If Trump had kept the Republican neocons in his camp, he would have won the 2020 election.
[The details behind this second analysis can also be found on GitHub.]
Obviously, this is all very speculative. For example, there are other attitudinal variables (expectations of Russian interference, perceived changes in income inequality, Trump’s handling of COVID-19) that were significant predictors of the 2020 vote choice and could have impacted the election outcome.
I just as easily could have shown evidence that disapproval of Trump’s handling of the COVID-19 pandemic impacted enough votes to give Biden the victory.
Or expectations of Russian election interference. Or the growing income gap. Or the belief that Washington, D.C. is controlled by a few big money interests.
All were significant factors in the 2020 presidential election, in isolation or considered together.
If anything, this analysis reminds us that the 2020 election was closer than we may remember. Four states. That was the difference.
Trump still could have won, even with an unprecedented level of media hostility and a worldwide pandemic erupting on his watch.
And, so, it does not seem laughable or implausible that the 2020 outcome was changed by a relatively large, motivated group of neocon Republicans — an identifiable faction openly upset about a number of Trump foreign policy decisions (or threatened decisions).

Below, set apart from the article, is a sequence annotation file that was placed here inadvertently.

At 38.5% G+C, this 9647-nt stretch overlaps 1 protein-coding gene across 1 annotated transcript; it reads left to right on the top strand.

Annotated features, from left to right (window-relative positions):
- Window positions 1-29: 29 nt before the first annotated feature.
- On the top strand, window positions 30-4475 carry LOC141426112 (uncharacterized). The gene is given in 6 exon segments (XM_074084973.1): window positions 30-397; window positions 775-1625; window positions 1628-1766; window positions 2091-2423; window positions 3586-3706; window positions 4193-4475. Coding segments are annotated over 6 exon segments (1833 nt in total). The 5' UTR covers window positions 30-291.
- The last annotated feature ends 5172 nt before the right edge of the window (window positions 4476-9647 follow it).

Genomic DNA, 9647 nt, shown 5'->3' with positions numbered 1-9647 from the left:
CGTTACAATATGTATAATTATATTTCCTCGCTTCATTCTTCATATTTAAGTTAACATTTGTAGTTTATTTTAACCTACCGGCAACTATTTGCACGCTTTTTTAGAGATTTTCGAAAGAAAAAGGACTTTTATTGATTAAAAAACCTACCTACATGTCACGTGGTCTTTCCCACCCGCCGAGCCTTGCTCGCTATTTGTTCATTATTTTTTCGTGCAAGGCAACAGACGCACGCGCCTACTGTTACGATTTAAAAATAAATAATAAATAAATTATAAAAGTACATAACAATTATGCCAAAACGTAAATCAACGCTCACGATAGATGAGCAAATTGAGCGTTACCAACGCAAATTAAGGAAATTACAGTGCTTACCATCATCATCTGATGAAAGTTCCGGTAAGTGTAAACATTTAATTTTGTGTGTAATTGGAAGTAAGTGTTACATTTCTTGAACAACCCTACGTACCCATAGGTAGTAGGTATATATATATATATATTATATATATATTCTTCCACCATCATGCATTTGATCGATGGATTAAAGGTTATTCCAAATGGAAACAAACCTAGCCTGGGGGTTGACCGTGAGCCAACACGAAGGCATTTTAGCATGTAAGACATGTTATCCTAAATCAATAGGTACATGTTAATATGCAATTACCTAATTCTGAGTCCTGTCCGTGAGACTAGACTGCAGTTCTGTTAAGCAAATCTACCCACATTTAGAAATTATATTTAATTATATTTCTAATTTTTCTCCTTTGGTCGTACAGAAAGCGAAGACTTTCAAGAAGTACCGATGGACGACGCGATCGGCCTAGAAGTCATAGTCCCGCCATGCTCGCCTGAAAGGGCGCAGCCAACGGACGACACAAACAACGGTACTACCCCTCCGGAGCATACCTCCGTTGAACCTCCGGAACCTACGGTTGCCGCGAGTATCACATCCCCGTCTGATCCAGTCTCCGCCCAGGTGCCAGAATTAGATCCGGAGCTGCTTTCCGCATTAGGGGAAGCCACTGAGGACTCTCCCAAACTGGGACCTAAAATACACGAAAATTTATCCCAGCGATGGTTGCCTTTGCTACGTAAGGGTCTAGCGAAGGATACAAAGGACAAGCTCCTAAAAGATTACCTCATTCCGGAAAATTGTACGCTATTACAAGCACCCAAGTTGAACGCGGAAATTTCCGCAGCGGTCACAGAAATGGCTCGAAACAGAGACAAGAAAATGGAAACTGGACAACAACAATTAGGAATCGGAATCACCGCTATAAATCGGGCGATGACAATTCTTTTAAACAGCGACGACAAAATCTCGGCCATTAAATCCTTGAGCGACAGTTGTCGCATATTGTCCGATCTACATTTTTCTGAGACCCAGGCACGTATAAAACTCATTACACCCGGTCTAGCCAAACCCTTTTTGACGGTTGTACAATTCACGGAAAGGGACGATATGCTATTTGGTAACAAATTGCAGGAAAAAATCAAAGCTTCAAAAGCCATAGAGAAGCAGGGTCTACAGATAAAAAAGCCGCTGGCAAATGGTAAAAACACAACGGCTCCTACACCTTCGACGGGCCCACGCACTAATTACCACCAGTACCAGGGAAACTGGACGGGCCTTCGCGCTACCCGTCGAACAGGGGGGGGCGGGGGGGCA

I believe they did.
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APPENDIX A: The American National Election Study (2020)
The American National Election Study 2020
Data collection for the ANES 2020 Time Series Study pre-election interviews began in August 2020 and continued until Election Day, Tuesday (November 3). Post-election interviews began soon after the election and continued through the end of December. This field period began earlier than the traditional ANES field period, which typically starts the day after Labor Day and concludes the day before Election Day.
The ANES 2020 Time Series Study features a fresh cross-sectional sample, with respondents randomly assigned to one of three sequential mode groups: web only, mixed web (i.e., web and phone), and mixed video (i.e., video, web, and phone). The study also features re-interviews with 2016 ANES respondents (conducted by web), and post-election surveys with respondents from the General Social Survey (GSS).
Figure A.1: Summary of ANES 2020 Survey Methodology